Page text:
Pagan Community Notes is a companion to my usual Pagan News of Note series, more focused on news originating from within the Pagan community. I want to reinforce the idea that what happens to and within our organizations, groups, and events is news, and news-worthy. My hope is that more individuals, especially those working within Pagan organizations, get into the habit of sharing their news with the world. So lets get started!
“I decided to live the Heroic Life after many years of telling the myths of the ancient heroes. One day I realized that although their stories are fun to read or hear, they would be more fun to live. So I’ve begun to change my entire life to be able to travel and do great things. To live the Heroic Life means taking action, living for high ideals, charging fearlessly into new and grand plans, building a name around your art or skill, and using your life to change the way the world works.”
Jacob will begin the walk in the Spring after months of training, including a martial arts intensive in Milwaukee, Wisconsin. He said that “I believe in a life of travel, traveling freely and finding your purpose in life. I believe in doing amazing things.” Drew Jacob will be blogging his trip and experiences, here.
“Treadwells and Fulgur are delighted to announce the second issue of the esoteric journal ABRAXAS is now available to pre-order. As with our first issue, writers and artists have kindly submitted material from across the globe: Argentina, Australia, the United States, Mexico, Finland, Poland and the United Kingdom are all represented. Substantially larger than the previous issue, Abraxas 2 offers over 210 pages of essays, poetry, interviews and art, much of it published for the first time. Uniquely produced in a large high quality format, printed on a variety of papers, richly illustrated in colour and monochrome, and offering our first free audio supplement, we hope this issue of Abraxas will provoke and inspire.”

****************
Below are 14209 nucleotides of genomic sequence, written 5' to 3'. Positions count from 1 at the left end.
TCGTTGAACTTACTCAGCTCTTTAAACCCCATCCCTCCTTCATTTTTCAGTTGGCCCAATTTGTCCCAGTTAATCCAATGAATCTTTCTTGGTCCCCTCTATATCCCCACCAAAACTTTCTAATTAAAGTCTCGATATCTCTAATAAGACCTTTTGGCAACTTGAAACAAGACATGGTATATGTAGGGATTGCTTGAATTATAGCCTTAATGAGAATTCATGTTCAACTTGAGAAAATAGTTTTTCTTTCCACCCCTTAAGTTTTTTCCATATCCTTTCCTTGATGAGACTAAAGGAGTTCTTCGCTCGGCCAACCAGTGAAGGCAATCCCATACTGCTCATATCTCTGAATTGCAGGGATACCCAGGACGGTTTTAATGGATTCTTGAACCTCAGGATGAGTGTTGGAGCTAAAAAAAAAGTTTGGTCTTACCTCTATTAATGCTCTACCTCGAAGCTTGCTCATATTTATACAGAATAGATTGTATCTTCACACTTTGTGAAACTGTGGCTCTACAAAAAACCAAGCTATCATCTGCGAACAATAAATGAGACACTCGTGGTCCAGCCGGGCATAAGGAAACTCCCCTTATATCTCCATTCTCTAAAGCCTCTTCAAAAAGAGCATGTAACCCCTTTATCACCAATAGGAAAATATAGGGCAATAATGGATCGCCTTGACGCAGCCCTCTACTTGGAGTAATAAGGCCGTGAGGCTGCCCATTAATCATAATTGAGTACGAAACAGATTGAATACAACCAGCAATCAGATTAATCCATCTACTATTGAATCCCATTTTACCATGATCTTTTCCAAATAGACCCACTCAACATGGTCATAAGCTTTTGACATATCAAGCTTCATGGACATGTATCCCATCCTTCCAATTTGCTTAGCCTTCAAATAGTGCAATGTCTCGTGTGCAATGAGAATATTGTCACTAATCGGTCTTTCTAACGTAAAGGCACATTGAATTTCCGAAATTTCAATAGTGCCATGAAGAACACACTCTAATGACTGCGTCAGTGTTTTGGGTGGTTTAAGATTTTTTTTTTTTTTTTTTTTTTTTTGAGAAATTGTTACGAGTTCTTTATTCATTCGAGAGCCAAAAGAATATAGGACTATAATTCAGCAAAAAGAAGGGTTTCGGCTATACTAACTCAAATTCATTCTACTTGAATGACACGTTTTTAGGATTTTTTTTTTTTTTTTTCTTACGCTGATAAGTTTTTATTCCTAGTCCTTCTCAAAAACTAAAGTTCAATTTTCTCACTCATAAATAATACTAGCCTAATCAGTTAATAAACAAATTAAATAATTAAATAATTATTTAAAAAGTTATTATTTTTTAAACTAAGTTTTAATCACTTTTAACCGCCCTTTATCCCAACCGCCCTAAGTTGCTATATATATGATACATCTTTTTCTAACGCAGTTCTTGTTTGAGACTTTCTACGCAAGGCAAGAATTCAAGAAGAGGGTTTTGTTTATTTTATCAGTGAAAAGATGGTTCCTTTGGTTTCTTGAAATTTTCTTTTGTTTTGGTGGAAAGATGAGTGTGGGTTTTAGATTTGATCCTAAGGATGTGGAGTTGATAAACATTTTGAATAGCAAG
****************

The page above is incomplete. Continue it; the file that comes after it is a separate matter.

In honor of Labor Day Weekend, The Wild Hunt is taking off until Tuesday. Expect some “best of The Wild Hunt” reprints on Sunday and Monday. For today, here are some posts from across the Pagan blogosphere that you should check out.
“Mantras, Malas and the Witch’s Ladder” by Christopher Penczak. Quote: “If you keep any kind of regular spiritual practice over a long period of time, you’ll find that you can hit a wall. The tried and true technique just doesn’t do it for you like it once did. In my experience its not so much that the technique is at fault, or that you are at fault, as you’ve been sincerely using it as a part of your practice with regular frequency, but that you’ve hit a plateau or even made a permanent shift.”
“Where are the Missing Gods?” by Drew Jacob. Quote: “Even if you believe all the gods are totally individual beings – not faces of a single force – it still makes sense that, for example, the soul of the sun is going to appear quite different to people in the Sahara than to people in the Yukon. Much of divine personage is human trappings, or trappings used to communicate with humans. If a tribe never once has to worry about lack of rainfall, it makes sense that they won’t make a big deal out of the rain spirit. But I usually think of the plurality of gods (and their cultural adornment) as different perspectives on an essentially equivalent set of beings.”
“Pagans Among Wild Geese” by Teo Bishop. Quote: “Progressive Christian and Pagan communities have very different identities, and very different positions in relationship to mainstream culture. That said, I think it is useful for us to make note that these conversations are taking place at Wild Goose.”